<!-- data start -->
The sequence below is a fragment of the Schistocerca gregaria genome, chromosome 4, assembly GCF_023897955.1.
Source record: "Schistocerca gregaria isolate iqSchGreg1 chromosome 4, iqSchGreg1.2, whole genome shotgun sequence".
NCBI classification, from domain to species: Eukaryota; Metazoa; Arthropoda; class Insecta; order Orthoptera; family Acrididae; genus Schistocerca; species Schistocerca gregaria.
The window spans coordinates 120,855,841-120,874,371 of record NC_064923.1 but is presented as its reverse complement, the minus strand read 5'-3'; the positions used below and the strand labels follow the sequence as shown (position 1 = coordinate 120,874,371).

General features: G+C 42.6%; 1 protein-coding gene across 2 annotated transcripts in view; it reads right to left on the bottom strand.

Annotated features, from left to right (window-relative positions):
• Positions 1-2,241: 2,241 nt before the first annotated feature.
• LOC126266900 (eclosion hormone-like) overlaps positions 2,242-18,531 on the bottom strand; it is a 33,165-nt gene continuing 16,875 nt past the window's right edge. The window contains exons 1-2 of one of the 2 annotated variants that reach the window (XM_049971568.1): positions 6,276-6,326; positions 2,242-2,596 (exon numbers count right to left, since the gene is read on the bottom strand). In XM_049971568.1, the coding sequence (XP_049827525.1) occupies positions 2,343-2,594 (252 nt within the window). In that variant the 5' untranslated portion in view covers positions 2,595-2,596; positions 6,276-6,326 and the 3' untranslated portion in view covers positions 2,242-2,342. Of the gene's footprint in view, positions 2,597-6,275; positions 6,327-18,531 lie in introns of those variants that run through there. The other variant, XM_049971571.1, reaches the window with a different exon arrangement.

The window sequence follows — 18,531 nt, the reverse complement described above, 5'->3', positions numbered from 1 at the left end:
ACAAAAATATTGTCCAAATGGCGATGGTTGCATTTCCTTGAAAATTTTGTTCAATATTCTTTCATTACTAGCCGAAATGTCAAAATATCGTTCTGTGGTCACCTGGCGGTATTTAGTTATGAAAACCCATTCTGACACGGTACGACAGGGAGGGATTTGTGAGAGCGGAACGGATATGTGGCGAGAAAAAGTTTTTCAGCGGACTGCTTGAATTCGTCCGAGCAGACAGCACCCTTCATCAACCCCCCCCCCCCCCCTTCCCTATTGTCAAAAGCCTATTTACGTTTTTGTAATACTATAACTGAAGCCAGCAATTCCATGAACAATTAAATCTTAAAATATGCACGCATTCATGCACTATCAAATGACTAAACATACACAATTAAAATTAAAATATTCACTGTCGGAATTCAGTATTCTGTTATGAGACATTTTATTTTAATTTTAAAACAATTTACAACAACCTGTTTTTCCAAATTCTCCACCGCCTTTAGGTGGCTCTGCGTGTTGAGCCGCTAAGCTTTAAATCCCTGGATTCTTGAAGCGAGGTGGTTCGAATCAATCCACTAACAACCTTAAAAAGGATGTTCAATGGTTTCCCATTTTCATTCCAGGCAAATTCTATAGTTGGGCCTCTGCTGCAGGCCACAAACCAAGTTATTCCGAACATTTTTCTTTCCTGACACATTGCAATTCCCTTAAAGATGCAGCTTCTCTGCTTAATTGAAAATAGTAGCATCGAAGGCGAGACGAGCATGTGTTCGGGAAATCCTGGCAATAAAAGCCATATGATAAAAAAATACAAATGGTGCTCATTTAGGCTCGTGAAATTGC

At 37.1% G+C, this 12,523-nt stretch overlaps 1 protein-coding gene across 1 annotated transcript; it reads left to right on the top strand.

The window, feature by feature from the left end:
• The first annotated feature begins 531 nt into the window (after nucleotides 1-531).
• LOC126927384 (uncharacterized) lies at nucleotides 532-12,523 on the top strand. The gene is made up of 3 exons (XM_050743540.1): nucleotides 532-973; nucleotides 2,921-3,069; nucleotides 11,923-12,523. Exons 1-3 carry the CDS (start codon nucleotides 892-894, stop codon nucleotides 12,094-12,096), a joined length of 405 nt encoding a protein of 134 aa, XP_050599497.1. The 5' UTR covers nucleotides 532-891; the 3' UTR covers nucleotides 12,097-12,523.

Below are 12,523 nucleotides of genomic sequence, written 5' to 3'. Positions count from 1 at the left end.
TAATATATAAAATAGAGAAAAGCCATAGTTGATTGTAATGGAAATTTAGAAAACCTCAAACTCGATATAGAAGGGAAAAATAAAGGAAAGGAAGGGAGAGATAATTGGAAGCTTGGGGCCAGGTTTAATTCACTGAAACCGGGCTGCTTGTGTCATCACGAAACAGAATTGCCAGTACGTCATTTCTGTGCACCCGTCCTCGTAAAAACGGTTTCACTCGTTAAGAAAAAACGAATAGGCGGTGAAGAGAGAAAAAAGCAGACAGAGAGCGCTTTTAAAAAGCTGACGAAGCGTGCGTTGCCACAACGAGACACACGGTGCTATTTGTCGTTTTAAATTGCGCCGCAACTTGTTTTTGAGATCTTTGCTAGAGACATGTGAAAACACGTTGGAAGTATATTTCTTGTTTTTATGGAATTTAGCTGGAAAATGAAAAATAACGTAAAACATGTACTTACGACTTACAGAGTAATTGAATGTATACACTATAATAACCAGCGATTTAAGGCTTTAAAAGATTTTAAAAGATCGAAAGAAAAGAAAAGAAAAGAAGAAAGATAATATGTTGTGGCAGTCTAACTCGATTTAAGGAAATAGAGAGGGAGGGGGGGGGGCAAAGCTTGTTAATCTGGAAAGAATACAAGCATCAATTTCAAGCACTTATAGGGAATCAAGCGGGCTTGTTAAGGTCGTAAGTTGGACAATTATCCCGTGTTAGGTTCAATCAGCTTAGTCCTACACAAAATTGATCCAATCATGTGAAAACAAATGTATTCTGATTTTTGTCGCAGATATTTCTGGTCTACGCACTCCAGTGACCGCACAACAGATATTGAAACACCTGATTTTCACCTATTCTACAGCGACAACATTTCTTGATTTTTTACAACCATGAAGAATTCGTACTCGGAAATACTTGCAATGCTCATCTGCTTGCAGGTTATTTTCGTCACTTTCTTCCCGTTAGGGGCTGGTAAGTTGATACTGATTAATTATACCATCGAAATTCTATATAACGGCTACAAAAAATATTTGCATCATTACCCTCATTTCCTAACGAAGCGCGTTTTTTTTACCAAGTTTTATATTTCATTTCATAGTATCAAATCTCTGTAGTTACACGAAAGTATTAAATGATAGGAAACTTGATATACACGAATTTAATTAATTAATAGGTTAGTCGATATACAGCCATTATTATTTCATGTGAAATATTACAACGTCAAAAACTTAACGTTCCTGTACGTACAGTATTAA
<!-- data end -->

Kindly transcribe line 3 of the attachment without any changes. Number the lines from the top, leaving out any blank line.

NCBI classification, from domain to species: Eukaryota; Metazoa; Arthropoda; class Insecta; order Orthoptera; family Acrididae; genus Schistocerca; species Schistocerca gregaria.